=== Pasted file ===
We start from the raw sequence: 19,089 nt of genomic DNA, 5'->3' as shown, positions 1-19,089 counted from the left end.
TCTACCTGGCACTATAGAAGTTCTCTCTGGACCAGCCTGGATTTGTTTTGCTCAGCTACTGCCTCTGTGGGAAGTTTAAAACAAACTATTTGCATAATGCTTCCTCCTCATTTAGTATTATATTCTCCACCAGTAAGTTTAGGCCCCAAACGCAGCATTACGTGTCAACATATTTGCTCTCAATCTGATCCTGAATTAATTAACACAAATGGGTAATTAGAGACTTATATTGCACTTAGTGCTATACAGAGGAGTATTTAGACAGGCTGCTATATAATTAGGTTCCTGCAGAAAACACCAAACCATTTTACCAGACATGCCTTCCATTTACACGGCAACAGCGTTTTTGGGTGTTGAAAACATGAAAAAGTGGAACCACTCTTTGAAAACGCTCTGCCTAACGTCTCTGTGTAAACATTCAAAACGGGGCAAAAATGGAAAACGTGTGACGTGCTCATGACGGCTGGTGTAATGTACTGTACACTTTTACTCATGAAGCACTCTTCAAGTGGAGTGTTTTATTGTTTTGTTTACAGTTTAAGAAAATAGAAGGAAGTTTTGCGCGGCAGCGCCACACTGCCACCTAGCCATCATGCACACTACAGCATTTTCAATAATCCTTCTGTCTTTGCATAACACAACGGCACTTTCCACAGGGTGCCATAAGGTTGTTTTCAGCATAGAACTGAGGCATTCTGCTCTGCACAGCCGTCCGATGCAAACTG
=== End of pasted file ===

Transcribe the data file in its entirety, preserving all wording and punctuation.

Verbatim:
We start from the raw sequence: 19,089 nt of genomic DNA, 5'->3' as shown, positions 1-19,089 counted from the left end.
TCTACCTGGCACTATAGAAGTTCTCTCTGGACCAGCCTGGATTTGTTTTGCTCAGCTACTGCCTCTGTGGGAAGTTTAAAACAAACTATTTGCATAATGCTTCCTCCTCATTTAGTATTATATTCTCCACCAGTAAGTTTAGGCCCCAAACGCAGCATTACGTGTCAACATATTTGCTCTCAATCTGATCCTGAATTAATTAACACAAATGGGTAATTAGAGACTTATATTGCACTTAGTGCTATACAGAGGAGTATTTAGACAGGCTGCTATATAATTAGGTTCCTGCAGAAAACACCAAACCATTTTACCAGACATGCCTTCCATTTACACGGCAACAGCGTTTTTGGGTGTTGAAAACATGAAAAAGTGGAACCACTCTTTGAAAACGCTCTGCCTAACGTCTCTGTGTAAACATTCAAAACGGGGCAAAAATGGAAAACGTGTGACGTGCTCATGACGGCTGGTGTAATGTACTGTACACTTTTACTCATGAAGCACTCTTCAAGTGGAGTGTTTTATTGTTTTGTTTACAGTTTAAGAAAATAGAAGGAAGTTTTGCGCGGCAGCGCCACACTGCCACCTAGCCATCATGCACACTACAGCATTTTCAATAATCCTTCTGTCTTTGCATAACACAACGGCACTTTCCACAGGGTGCCATAAGGTTGTTTTCAGCATAGAACTGAGGCATTCTGCTCTGCACAGCCGTCCGATGCAAACTG